1) Pull the lid and plunger out of the glass beaker. Put one coffee measure (7g is the standard per 120-150ml of water – or a heaped desert spoon) into the beaker per cup (this works out to roughly 1.5 measurements per ‘mug’ of coffee). We strongly recommend working out how many cups/mugs you want to make and only add water that suits your desired amount, rather than diluting the coffee by over filling the water.

2) Pour the correct amount of 90 to 95 degrees Celsius water into the press, slowly at first to avoid creating a dry island of coffee grounds. Allow the coffee to float to the surface. Don’t overfill the press. The water/coffee needs to be just at, or a little below the bottom of the beaker spout.

4) Pick up the plunger by the knob so that the lid is down against the screen. Place it lightly on top of the press so that it keeps the heat in, but does not start to push down on the coffee at all. Leave it for 2 minutes.

5) After 2 minutes remove the lid and briefly stir the coffee with a spoon, This will agitate the coffee to bring out even more flavour.

6) After another minute or 90 seconds, give the coffee one last ‘stir’ then begin to plunge. Hold the lid in place with one hand and carefully start to push on the knob at the top to force the plunger screen downward, pushing the grinds with it to the bottom. If coffee grinds escape, pull the plunger out, rinse quickly in hot water, and start the plunge again.

7) Pushing steadily on the plunger should mean that it reaches the bottom in 20-30 seconds. Pour, serve, and don’t save it! Coffee is at its best within the first 10 minutes of brewing.

Brewing Coffee In A Moka Pot

1) Fill the bottom with fresh water up to the level of the valve.

2) Fill the filter basket with coffee. The grind should be fine, but not powdery, about the same as for a fine filter drip. Do not pack the coffee or tamp it down. As the coffee becomes wet, it will expand so it effectively tamps itself.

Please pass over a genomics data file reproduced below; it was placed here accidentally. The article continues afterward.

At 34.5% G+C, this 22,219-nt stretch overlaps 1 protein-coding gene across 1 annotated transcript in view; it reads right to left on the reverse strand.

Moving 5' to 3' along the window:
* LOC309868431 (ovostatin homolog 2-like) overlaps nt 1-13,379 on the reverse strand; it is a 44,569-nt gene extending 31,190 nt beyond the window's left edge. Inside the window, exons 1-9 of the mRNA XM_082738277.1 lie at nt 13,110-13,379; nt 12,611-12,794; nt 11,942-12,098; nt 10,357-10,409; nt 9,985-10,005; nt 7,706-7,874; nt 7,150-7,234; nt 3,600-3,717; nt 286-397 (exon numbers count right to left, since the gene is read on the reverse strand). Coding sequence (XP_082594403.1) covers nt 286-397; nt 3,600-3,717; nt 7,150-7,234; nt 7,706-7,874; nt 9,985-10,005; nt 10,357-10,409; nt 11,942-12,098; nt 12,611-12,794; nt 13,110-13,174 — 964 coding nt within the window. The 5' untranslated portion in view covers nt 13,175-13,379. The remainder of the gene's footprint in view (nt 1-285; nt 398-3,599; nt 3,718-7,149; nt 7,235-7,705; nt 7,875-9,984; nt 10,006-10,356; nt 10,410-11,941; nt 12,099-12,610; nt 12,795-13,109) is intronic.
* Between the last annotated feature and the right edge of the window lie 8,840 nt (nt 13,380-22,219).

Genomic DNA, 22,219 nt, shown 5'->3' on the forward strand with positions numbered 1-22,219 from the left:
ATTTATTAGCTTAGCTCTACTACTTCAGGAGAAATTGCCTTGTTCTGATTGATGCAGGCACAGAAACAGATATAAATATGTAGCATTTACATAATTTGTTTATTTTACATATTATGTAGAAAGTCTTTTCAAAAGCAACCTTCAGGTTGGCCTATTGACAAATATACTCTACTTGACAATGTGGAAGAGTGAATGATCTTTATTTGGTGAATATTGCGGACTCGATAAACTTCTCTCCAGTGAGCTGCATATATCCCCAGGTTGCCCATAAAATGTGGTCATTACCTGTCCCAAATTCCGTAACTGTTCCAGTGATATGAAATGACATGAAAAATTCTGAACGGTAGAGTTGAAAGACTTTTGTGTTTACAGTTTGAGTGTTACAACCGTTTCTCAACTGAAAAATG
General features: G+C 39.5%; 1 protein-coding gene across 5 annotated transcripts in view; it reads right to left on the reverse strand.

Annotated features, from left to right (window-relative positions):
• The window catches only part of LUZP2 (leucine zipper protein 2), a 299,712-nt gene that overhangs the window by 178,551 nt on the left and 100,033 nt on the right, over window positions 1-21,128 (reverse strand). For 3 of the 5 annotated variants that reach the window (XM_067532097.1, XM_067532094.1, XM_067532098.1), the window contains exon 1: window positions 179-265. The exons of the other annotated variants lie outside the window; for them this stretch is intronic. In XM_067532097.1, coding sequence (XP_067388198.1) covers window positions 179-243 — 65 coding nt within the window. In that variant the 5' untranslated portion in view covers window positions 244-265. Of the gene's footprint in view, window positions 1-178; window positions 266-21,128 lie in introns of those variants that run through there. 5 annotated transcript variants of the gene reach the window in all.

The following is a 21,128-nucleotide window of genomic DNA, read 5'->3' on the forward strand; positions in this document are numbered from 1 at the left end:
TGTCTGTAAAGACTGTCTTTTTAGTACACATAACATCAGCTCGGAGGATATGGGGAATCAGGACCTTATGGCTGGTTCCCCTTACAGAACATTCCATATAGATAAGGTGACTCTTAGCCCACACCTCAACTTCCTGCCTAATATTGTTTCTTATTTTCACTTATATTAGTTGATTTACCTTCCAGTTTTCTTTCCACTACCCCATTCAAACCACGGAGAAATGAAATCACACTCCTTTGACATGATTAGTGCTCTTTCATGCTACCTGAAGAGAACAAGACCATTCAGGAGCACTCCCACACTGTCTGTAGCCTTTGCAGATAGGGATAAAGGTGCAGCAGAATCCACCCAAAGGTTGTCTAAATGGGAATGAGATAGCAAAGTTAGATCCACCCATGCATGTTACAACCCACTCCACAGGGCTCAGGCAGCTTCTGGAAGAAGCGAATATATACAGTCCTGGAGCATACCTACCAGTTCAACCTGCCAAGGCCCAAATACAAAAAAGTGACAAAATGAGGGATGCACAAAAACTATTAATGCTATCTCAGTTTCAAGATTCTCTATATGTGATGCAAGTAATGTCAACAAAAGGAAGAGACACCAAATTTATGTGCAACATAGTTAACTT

3) Drop the filter basket into the bottom, assemble the top of the coffee maker and then heat on a low to medium heat.

4) Brewing should take 5 minutes. If it takes longer, try increasing the heat a bit next time. Brewing has completed when all the water has been percolated into the top.

Making the perfect Espresso

1) Coffee freshness is paramount – ideally fresh beans should be used and ground as close to the brewing time as possible (the grind setting is absolutely critical as this will affect the pressure that is achieved in the filter basket).

2a) Measure the correct quantity of coffee into the filter basket, leaving the coffee to lie in a flat and even manner.

2b) To brew a single shot, you will use 7 grams of coffee for between 30ml- 40ml of water. For a double shot, you’ll basically double those quantities – 14 grams of coffee and 60ml-80ml of water. No matter if you’re brewing a single or double shot, extracting the espresso should take between 20 to 25 seconds.

3) Tamping (pressing down on the coffee) is vital – the firmness of the ‘tamp’ varies the pressure in the filter basket and hence, the all-important extraction time. The ideal pressure is 30lbs, which is a ‘push’ on the coffee grinds (you can test the pressure needed by applying a ‘push’ on your bathroom scales). Learning to apply a consistent 30lbs of pressure will reduce the number of variables inmaking the perfect espresso.

4) Make sure the water temperature is between 90-95 degrees Celsius. If the water is too hot or cold, it will adversely affect the taste of the resulting espresso.

5) In order to brew a proper espresso, hot water must be forced through the coffee grounds at around 8 or 9 BAR of pressure – roughly 135 PSI. The pump inside every espresso machine is designed to produce these exact measurements of pressure, so this is not something you will need to control yourself.

By following the above steps, you should be producing good quality cups of coffee. However, as with all coffee drinks, practice makesperfect!